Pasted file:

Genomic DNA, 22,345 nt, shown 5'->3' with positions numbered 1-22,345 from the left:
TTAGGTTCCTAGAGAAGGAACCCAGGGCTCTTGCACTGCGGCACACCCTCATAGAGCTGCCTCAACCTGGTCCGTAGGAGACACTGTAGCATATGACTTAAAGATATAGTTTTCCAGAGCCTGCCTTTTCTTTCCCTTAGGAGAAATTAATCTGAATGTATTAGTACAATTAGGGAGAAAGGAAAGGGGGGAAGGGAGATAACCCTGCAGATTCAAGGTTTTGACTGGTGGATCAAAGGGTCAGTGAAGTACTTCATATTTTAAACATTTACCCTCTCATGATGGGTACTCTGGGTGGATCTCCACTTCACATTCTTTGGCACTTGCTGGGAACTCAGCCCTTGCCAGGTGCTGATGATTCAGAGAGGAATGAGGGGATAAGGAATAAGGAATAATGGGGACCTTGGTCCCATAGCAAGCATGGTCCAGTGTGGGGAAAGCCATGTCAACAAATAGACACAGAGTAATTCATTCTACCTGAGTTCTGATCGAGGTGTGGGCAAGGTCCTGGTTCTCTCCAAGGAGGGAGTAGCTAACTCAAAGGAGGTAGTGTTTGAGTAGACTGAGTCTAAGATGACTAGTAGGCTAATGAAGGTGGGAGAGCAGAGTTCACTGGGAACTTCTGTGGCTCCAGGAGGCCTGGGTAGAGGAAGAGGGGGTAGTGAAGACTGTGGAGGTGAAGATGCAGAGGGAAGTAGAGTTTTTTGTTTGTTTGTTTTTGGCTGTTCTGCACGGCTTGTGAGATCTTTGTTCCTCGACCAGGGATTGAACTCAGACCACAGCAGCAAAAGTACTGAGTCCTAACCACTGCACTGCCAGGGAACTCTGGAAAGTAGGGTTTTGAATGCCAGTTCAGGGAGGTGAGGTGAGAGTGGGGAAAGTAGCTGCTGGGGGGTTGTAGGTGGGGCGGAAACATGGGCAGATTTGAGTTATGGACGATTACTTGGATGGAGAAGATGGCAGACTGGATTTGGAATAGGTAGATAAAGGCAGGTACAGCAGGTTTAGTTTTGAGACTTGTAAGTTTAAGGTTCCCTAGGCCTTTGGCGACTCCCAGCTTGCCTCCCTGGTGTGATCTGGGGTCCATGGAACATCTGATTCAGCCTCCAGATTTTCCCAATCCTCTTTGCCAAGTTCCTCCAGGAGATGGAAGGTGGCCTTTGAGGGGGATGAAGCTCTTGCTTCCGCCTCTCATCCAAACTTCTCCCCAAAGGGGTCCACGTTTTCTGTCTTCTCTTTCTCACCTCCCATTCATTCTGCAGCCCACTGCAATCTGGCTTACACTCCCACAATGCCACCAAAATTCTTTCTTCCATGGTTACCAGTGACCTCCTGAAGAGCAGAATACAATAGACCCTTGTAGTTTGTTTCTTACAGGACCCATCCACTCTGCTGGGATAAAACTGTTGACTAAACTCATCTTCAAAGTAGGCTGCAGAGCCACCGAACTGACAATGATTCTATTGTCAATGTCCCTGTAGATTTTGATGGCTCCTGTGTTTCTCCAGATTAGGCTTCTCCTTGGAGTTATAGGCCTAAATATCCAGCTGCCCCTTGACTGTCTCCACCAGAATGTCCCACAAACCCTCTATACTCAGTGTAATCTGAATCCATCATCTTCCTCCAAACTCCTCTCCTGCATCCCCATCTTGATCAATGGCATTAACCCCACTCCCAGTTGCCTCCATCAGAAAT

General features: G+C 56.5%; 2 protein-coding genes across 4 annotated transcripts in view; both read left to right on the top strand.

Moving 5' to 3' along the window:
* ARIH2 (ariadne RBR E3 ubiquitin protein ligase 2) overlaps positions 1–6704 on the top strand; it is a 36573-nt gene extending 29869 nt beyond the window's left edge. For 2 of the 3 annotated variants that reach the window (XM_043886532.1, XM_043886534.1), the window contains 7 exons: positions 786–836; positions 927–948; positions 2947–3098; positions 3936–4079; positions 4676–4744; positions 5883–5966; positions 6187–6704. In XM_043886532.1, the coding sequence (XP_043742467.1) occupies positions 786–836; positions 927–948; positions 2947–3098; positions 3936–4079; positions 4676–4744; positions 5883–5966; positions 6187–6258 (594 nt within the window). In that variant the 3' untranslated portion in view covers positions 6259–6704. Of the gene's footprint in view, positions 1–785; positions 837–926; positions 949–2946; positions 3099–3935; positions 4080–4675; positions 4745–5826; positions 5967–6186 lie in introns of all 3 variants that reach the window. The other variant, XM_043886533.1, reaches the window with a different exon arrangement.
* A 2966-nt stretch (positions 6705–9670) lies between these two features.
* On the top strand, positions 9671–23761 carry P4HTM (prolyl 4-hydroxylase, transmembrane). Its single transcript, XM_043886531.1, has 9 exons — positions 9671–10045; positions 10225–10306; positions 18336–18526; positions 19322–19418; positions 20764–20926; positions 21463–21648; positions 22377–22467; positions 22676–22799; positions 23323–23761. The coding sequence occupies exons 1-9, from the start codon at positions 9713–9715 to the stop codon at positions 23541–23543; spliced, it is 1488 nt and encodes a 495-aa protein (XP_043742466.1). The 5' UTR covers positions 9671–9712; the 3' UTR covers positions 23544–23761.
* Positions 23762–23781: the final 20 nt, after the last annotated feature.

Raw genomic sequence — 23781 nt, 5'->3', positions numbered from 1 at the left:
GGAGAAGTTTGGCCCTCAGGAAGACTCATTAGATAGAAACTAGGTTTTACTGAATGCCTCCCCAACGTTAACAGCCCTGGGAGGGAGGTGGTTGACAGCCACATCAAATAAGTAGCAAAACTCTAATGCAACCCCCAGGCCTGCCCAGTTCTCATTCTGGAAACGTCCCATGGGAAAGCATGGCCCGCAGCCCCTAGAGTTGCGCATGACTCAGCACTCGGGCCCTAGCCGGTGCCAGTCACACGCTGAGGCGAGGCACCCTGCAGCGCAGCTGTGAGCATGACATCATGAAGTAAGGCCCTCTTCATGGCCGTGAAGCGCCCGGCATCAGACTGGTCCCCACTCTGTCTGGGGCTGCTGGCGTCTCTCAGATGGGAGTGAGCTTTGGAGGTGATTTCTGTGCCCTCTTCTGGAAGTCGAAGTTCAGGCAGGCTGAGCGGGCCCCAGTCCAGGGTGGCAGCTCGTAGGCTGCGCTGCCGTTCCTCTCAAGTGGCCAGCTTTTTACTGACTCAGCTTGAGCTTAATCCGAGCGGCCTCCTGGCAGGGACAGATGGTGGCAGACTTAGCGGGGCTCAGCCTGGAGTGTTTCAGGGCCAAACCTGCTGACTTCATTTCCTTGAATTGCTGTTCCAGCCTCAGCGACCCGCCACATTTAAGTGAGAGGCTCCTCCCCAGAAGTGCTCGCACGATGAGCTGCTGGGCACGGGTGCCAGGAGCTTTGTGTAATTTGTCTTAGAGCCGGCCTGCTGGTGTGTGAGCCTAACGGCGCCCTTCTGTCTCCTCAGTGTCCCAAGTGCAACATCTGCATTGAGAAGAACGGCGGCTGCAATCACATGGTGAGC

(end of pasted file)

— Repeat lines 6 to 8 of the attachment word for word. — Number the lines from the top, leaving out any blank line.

* A 2966-nt stretch (positions 6705–9670) lies between these two features.
* On the top strand, positions 9671–23761 carry P4HTM (prolyl 4-hydroxylase, transmembrane). Its single transcript, XM_043886531.1, has 9 exons — positions 9671–10045; positions 10225–10306; positions 18336–18526; positions 19322–19418; positions 20764–20926; positions 21463–21648; positions 22377–22467; positions 22676–22799; positions 23323–23761. The coding sequence occupies exons 1-9, from the start codon at positions 9713–9715 to the stop codon at positions 23541–23543; spliced, it is 1488 nt and encodes a 495-aa protein (XP_043742466.1). The 5' UTR covers positions 9671–9712; the 3' UTR covers positions 23544–23761.
* Positions 23762–23781: the final 20 nt, after the last annotated feature.